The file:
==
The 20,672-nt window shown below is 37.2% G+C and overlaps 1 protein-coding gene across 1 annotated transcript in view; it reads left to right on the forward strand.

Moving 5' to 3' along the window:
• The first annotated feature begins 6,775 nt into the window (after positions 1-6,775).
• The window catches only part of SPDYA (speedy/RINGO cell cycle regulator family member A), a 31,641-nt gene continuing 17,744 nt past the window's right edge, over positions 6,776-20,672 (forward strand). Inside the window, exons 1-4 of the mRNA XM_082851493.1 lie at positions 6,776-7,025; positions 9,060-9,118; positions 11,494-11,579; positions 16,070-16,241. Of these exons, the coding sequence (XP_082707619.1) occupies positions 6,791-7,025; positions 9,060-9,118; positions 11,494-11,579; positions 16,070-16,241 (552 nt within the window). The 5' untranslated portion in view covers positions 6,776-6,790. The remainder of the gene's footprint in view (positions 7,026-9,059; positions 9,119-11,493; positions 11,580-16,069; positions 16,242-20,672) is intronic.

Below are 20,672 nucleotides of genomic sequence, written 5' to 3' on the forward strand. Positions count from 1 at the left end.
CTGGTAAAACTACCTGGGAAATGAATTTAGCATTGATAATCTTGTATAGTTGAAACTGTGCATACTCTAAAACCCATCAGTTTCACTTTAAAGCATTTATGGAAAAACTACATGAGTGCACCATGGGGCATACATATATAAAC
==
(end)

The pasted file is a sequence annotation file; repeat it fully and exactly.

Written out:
The 20,672-nt window shown below is 37.2% G+C and overlaps 1 protein-coding gene across 1 annotated transcript in view; it reads left to right on the forward strand.

Moving 5' to 3' along the window:
• The first annotated feature begins 6,775 nt into the window (after positions 1-6,775).
• The window catches only part of SPDYA (speedy/RINGO cell cycle regulator family member A), a 31,641-nt gene continuing 17,744 nt past the window's right edge, over positions 6,776-20,672 (forward strand). Inside the window, exons 1-4 of the mRNA XM_082851493.1 lie at positions 6,776-7,025; positions 9,060-9,118; positions 11,494-11,579; positions 16,070-16,241. Of these exons, the coding sequence (XP_082707619.1) occupies positions 6,791-7,025; positions 9,060-9,118; positions 11,494-11,579; positions 16,070-16,241 (552 nt within the window). The 5' untranslated portion in view covers positions 6,776-6,790. The remainder of the gene's footprint in view (positions 7,026-9,059; positions 9,119-11,493; positions 11,580-16,069; positions 16,242-20,672) is intronic.

Below are 20,672 nucleotides of genomic sequence, written 5' to 3' on the forward strand. Positions count from 1 at the left end.
CTGGTAAAACTACCTGGGAAATGAATTTAGCATTGATAATCTTGTATAGTTGAAACTGTGCATACTCTAAAACCCATCAGTTTCACTTTAAAGCATTTATGGAAAAACTACATGAGTGCACCATGGGGCATACATATATAAAC